Music & clubs

“I don’t even listen to music”

INTERVIEW: Sierra Casady of CocoRosie. The not-so-twisted sisters are touring Europe on the back of their Dave Sitek-produced “We Are On Fire/Tearz for Animals” single.

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Sierra Casady’s a trained opera singer, but the Paris-dwelling American traded Figaro for freak-folk in 2003 when she reunited with her estranged sister Bianca to form CocoRosie. The musically adventurous duo’s lo-fi debut La Maison de Mon Rêve (Touch & Go) gained them a fervent following that included TV on the Radio’s Dave Sitek, who produced this year’s beat-happy “We Are On Fire/Tearz for Animals” single as a one-off for Touch and Go Records.

On July 7, 8 and 9 Heimathafen Neukölln hosts their familial folk/electro/hip-hop madness.

Do you and Bianca feel pressure to keep up your quirky image?

[Laughs] Oh, that’s funny. Yeah, from our end it may be a little hard to understand, or different than you think, but we’re not trying to be weird at all. I don’t know what mainstream is; I don’t even listen to music. But like, I always try to be normal, you know? I always try to fit in. People say weird, or shocking, or experimental, and I don’t even know what they mean by that.

What’s the division of labor like between the two of you? You have more of a musical background…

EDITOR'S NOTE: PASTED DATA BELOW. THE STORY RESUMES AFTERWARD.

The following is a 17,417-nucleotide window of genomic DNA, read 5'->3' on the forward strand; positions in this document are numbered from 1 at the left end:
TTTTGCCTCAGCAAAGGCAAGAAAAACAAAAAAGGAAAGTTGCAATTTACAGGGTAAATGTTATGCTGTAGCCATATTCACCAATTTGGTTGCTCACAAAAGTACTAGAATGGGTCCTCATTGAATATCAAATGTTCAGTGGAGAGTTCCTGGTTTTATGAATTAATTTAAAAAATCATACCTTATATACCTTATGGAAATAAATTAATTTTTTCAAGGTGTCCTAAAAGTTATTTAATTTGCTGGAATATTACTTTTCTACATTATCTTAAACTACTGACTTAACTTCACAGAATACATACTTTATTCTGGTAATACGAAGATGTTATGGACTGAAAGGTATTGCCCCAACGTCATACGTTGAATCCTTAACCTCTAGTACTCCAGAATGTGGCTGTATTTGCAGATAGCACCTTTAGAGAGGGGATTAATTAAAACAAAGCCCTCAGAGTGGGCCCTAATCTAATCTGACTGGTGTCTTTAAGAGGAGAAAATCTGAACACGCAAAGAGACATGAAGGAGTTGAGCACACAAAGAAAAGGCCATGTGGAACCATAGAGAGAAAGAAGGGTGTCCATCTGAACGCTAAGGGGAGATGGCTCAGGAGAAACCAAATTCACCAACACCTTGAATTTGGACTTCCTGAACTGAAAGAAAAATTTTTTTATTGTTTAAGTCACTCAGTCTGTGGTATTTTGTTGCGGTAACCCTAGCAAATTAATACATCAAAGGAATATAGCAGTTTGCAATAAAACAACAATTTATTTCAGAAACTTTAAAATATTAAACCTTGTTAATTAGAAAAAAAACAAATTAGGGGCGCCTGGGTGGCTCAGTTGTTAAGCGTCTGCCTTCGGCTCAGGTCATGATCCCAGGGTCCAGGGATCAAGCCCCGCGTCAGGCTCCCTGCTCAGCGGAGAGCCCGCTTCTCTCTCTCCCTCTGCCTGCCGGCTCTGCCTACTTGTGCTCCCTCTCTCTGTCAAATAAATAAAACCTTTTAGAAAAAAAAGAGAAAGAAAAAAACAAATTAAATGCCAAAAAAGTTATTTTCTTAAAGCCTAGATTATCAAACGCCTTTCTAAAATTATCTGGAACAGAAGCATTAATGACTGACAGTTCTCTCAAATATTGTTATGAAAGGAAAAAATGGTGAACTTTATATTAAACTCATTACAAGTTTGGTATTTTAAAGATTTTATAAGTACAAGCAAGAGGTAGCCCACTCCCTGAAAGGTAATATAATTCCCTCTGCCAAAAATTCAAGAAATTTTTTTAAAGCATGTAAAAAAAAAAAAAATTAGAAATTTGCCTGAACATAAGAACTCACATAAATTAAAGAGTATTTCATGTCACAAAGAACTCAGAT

I have a huge adventure in singing and experimenting with my body. I studied some classical music when I was younger, and sang in choirs, which was this amazing experience of harmony and vibration, and found myself addicted to that. [Bianca] is a writer, she’s writing all the time. She carries around an old typewriter with her. So that’s pretty awesome; she brings a lot of experience through poetry.

You also worked with Antony [Hegarty] on “Tearz for Animals”. You and Bianca have such a close bond is it hard bringing other people into that inner sanctum?

I suppose so. What we do is very personal. It’s not so technical, and we don’t prepare a lot of work ahead of time, and I guess it may be hard for some to understand. Maybe that’s why we don’t often work with other people and rarely work with engineers that we aren’t really comfortable and familiar with. But Dave is like a brother to us, and Antony happens to be like a sister to us, you know; these are some of our closest friends. Having Antony over at our place and singing in the afternoon sun and drinking tea was for us a really natural thing.

Was this your first time working with Dave Sitek?

He’s an old friend. We hung out in the bathroom a lot recording stuff off our phones or tape recorders, way back in the day, and then recently we ended up at his place in Los Angeles and just started making magic together. He’s a crazy mad scientist who likes to make horrendous messes and get into a lot of trouble. The songs that we worked on with him were really improvised and spontaneous. No compromising, total freedom.

Do you and Antony ever get into opera-offs?

We’ve had some late-night sessions, yeah [laughs]. We’re both Klaus Nomi fans.

You were actually in Germany this month for the Donau festival, where you put on your first opera.

Yeah, I loosely called it an opera. It was a string of songs that were related to one another, kind of like a story. We so far have just done two performances that were totally magical and kind of classical but really new age and psychedelic, with acoustic instruments but everybody using their instruments in a dreamy, kind of lucid way. It turned out to be, um, yeah, experimental?

What was the concept?

The unifying aspect there would have been the exploration of past lives. Every song kind of represented another phase of the soul, a separate lifetime. The sound and the music really supported that journey.